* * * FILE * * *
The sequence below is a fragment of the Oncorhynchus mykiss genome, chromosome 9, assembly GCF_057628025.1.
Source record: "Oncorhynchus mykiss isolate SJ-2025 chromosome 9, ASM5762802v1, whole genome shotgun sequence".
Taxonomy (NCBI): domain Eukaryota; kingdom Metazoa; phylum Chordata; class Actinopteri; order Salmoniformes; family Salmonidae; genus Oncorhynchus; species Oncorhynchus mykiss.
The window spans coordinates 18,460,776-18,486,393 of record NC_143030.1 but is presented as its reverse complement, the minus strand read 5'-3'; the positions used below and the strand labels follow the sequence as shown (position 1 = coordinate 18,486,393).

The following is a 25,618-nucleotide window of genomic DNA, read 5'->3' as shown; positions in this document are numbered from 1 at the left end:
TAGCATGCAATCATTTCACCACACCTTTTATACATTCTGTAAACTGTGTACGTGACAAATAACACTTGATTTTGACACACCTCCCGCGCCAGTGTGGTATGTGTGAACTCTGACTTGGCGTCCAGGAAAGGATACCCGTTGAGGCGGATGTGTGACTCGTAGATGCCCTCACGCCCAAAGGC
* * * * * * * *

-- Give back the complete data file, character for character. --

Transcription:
The sequence below is a fragment of the Oncorhynchus mykiss genome, chromosome 9, assembly GCF_057628025.1.
Source record: "Oncorhynchus mykiss isolate SJ-2025 chromosome 9, ASM5762802v1, whole genome shotgun sequence".
Taxonomy (NCBI): domain Eukaryota; kingdom Metazoa; phylum Chordata; class Actinopteri; order Salmoniformes; family Salmonidae; genus Oncorhynchus; species Oncorhynchus mykiss.
The window spans coordinates 18,460,776-18,486,393 of record NC_143030.1 but is presented as its reverse complement, the minus strand read 5'-3'; the positions used below and the strand labels follow the sequence as shown (position 1 = coordinate 18,486,393).

The following is a 25,618-nucleotide window of genomic DNA, read 5'->3' as shown; positions in this document are numbered from 1 at the left end:
TAGCATGCAATCATTTCACCACACCTTTTATACATTCTGTAAACTGTGTACGTGACAAATAACACTTGATTTTGACACACCTCCCGCGCCAGTGTGGTATGTGTGAACTCTGACTTGGCGTCCAGGAAAGGATACCCGTTGAGGCGGATGTGTGACTCGTAGATGCCCTCACGCCCAAAGGC